Redefining 'normal:' Double amputee writes about 'lucky' life
Published 1:24 pm, Saturday, February 8, 2014
He's run the New York City marathon. He's working for an international firm in Stamford. He's getting his master's degree in business administration at the University of Connecticut, And he is the father of an 8-month-old girl.
"My goal was to lead a normal life after everything I'd been through," he said. "I was looking for the new normal."
Tartaglio is now an author and motivational speaker, in addition to everything else he does. He has been on Oprah Winfrey's television show three times -- including once in January when he updated Winfrey's audience on his inspirational story. He is also an athlete and member of Team A Step Ahead, a team made up of athletes using prosthetic devices.
"John is by far one-of-a-kind and his role as a mentor and ... athlete is paramount to those of all ability levels, whether they wear a prosthetic or not," said Erik Schaffer, founder of the team. "John has managed to defy the odds to every extreme."
Tartaglio was a baseball and football player at Foran High School in Milford when he woke up one day in extreme pain with a very rare bacterial infection. The next day, he went into surgery and came out with both legs mputated just below the hips. His left bicep was also removed. At that moment, his life changed forever.
"I had to come to terms with the fact that my life was going to be completely different," he said.
He was home-schooled for a while, but graduated with his high school class despite the rigorous physical therapy and other treatments he had to endure. After high school, he chose to attend Fairfield University because it fit his needs perfectly, he said. The school had a good reputation and it was far enough away from his Milford home that he could live independently on campus, but close enough to get the support he needed from his doctors and physical therapists at Yale-New Haven and Norwalk hospitals.
While he was a college student, he became the first person to run a 5k and 10k road race without legs.
The school had to make some accommodations for him -- to the bathroom in his freshman dorm, for example. But he lived in the university's townhouses, and later at a rental on the local beachfront, where he was able to make a few minor changes to the house he leased -- not much different than hundreds of other students from the unviersity.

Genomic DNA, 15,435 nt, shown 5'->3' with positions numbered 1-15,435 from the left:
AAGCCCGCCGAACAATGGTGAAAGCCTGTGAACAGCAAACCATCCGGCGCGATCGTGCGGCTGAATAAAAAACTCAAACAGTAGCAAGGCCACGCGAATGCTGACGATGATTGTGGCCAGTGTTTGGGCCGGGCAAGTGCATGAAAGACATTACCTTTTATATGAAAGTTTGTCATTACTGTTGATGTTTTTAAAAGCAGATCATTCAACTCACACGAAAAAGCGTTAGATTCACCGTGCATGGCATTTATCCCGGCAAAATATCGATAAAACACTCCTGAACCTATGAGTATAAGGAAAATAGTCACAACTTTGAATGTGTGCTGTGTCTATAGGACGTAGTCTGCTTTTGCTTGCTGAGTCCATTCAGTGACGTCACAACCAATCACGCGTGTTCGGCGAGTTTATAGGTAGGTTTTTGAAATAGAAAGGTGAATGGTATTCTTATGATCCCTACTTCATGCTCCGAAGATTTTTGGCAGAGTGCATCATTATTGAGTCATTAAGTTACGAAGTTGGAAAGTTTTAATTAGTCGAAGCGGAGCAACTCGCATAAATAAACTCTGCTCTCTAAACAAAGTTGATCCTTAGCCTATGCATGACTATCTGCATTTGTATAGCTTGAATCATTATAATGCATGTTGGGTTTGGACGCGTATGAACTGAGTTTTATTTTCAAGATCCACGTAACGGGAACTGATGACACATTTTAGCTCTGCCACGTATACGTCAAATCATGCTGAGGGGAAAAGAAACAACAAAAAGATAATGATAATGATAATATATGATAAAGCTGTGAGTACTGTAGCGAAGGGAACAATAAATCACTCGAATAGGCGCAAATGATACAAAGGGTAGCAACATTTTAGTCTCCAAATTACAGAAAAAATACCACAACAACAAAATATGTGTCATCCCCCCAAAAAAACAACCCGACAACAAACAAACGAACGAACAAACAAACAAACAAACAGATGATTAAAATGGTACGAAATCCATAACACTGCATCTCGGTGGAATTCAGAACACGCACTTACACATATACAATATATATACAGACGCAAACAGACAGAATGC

Another Fairfield University graduate, Andrew Chapin, the co-author with Tartaglio of a new book about Tartaglio's life, "From Tragedy to Triumph," met Tartaglio when Chapin was writing a story for the college newspaper after Tartaglio ran in the New York City marathon.
"Sitting down and talking with him candidly allowed me to realize that he was as ordinary as any other kid at the school," Chapin said. "He had transcended his disability."
Tartaglio graduated cum laude from Fairfield University in 2009. Chapin, now a middle-school English teacher in New Rochelle, N.Y., said he was honored when Tartaglio approached him about writing the book, which took more than a year. Tartaglio was the impetus behind the book from the beginning, and their partnership increased his admiration for his friend's ability to overcome whatever difficulties he faced.
"He is a role model for so many, whether they are disabled or able-bodied," Chapin said. "John brings out the best in anyone he comes into contact with."
And as unlikely as it may seem, Tartaglio said he feels lucky. Although he is one of fewer than 50 people in the nation who have contracted the kind of infection that cost him his legs, he feels that his success at living a normal life has been fortunate. He met his wife, Genevieve, in Milford shortly after graduating from college, and now they are the parents of a daughter who is clearly his pride and joy.
"I'm lucky enough to do more than I ever thought was possible," he said.
Tartaglio crosses the country as a motivational speaker, speaking about once a month, and has spoken locally at Housatonic Community College, Sacred Heart University, Oxford High School and other venues. He also runs when he has time and participates in triathlons -- swimming, biking with a hand cycle and racing in a wheelchair -- and runs other races using special running prosthetics.
"John is one of a kind, the only one in the world that has achieved these levels," Schaffer said. "He inspires all to do and be better ... to push the limits of what we thought was possible."
Tartaglio is often asked how he was able to accomplish so much, what kept him going despite the difficult circumstances of his life. What has gotten him through can be summed up in one sentence, he said, and it's his motto: "How far you fall doesn't determine who you are, it's how hard you work to get back up."